Together with Hitchcockat YOO, Starck said they constantly endeavour to create something different for consumers as they have done in over 40 countries across the world, and this was no different in Sri Lanka with ITC and Sapphire. 

Unlike most real estate projects and developers, the group does not wish to create buildings to simply sell and garner high profits – instead they will look to make it better through qualitative planning for a timeless experience, he said. The plans and layout are devised to bring the family together, as happiness and contentment starts at home and developers have an important role to play to ensure it is a place of security and love with good quality of life. The vertical village concept adds to that where we bring families together as one, in what will be a comprehensive environment moving with like-minded people in a fulfilling and interesting form of life.

Hitchcock and Starck added that whilst they inculcate learnings from around the world into their buildings, plus, collaborate and adjust with local suppliers and the environment, they desist from creating something – especially with furniture – that rings loud we are here in Sri Lanka or any other destination.

Starck reminded it is his job to make good quality functional furniture. “Earlier the world had frontiers but now they exist less and less, and every country is an addition of sentiments and tribes. YOO buildings speaks to one tribe and they are all over the world.” He added that he and Hitchcock try to help people discover themselves through their creations, as buying the wrong apartment can become a most “stupid” decision. 

“I am a dreamer, I have a strange life and we work all the time. My biggest sadness is that I am from a generation which is still based in materiality. I am sad that most of my projects finish in materiality. I am very happy to explore aspects where I can dematerialise things. That’s why I am very happy to work on perfume now. This may sound very strange, but I have successfully input some of my philosophy to perfume. With perfume you create a new universe for people, with just milligrams of something you feel protected. You create a big effect on a person with almost nothing. For me elegance and intelligence is creating the maximum effect for the user with less materiality. This is my Robin Hood strategy; to use rich people and apply them and their resource to democratise products. My work is for everybody,” Starck explained.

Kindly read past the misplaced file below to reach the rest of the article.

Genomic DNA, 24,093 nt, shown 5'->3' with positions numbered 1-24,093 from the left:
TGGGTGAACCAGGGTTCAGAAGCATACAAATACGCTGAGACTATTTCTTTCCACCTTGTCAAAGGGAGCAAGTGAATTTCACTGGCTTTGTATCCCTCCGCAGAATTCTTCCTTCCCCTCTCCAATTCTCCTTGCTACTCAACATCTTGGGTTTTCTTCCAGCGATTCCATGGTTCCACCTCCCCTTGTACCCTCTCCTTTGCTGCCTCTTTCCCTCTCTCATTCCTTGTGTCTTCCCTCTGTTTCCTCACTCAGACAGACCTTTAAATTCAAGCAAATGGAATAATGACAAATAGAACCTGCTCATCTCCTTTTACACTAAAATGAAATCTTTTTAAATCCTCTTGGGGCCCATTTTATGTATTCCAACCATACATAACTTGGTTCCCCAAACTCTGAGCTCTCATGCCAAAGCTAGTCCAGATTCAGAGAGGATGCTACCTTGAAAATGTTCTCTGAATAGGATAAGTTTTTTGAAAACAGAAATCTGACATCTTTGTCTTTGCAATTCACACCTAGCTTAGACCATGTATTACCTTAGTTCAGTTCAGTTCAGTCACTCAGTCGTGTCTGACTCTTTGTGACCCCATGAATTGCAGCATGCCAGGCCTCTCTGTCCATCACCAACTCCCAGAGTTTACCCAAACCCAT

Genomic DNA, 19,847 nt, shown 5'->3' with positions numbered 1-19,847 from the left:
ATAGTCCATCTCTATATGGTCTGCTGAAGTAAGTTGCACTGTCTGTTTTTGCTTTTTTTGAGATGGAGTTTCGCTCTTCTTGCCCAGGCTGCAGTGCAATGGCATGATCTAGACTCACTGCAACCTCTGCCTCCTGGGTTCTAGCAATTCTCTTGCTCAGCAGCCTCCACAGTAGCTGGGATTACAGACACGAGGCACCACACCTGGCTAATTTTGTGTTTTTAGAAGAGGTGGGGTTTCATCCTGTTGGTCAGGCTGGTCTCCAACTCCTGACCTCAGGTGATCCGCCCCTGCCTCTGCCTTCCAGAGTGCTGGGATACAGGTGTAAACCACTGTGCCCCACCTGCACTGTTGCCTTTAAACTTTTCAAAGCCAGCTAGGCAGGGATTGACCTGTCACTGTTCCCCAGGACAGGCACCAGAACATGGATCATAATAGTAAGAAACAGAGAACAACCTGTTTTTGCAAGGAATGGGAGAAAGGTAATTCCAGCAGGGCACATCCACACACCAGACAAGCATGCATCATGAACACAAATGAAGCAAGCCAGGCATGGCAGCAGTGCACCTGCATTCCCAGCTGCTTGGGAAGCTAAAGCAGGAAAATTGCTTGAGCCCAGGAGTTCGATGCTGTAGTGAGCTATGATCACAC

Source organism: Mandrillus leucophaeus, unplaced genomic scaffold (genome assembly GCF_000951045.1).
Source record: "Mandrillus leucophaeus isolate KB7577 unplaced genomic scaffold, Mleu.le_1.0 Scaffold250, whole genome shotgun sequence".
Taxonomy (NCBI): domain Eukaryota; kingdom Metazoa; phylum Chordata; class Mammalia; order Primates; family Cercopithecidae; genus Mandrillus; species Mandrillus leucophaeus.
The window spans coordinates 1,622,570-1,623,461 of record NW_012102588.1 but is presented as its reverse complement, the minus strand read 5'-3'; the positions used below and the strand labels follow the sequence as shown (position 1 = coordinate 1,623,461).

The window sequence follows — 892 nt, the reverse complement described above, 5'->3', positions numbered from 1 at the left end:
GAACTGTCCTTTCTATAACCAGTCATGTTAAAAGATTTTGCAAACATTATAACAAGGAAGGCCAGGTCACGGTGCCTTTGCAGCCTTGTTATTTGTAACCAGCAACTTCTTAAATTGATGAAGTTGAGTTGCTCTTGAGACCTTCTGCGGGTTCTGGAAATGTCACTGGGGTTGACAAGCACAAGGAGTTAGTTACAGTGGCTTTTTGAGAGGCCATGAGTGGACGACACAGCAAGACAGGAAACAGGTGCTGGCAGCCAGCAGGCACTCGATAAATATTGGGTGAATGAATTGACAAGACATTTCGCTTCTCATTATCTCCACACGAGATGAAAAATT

The designer has inculcated this philosophy into almost all his creations and lifestyle solutions offering minimum branding but lasting efficacy through the effective use of technology. “I think that’s a prototype of the brand of the future. You don’t buy the name or the signature, but your buy the intelligence inside.”

He points to the new eyewear range he has designed employing nano-biomechanics replicating a human clavicle as an example, which he insists he does not want to become a fashion company, but instead benefit people. 

“Things are at times worse now than it used to be. Ten years ago, I was of the opinion that all our intelligence will help us all finally. But, after ten years we have spent a lot of our intelligence and creativity to give less than 5% of the solutions to the needs we have. That is very disappointing, because there really are enough creative solutions. The only solution is to know we are all responsible for greater outcomes, and to question ourselves before you buy something; do I really need it? If you do that you can reduce consumption from 20 to 60%. Even if you bring it to just 20 or 30% that is still very good and it can be done easily but we still don’t do it. I have always been interested to see why we don’t do it, and that is because of the difference between animals and us, as we are intelligent but also creative. It is in our DNA is to create, we know we have to stop creating but that is impossible. But there are ways we can continue to create but consume less, and that can be consistent with our ingrained DNA. I call that positive degrowth, because that is acceptable for us,”Starck concluded.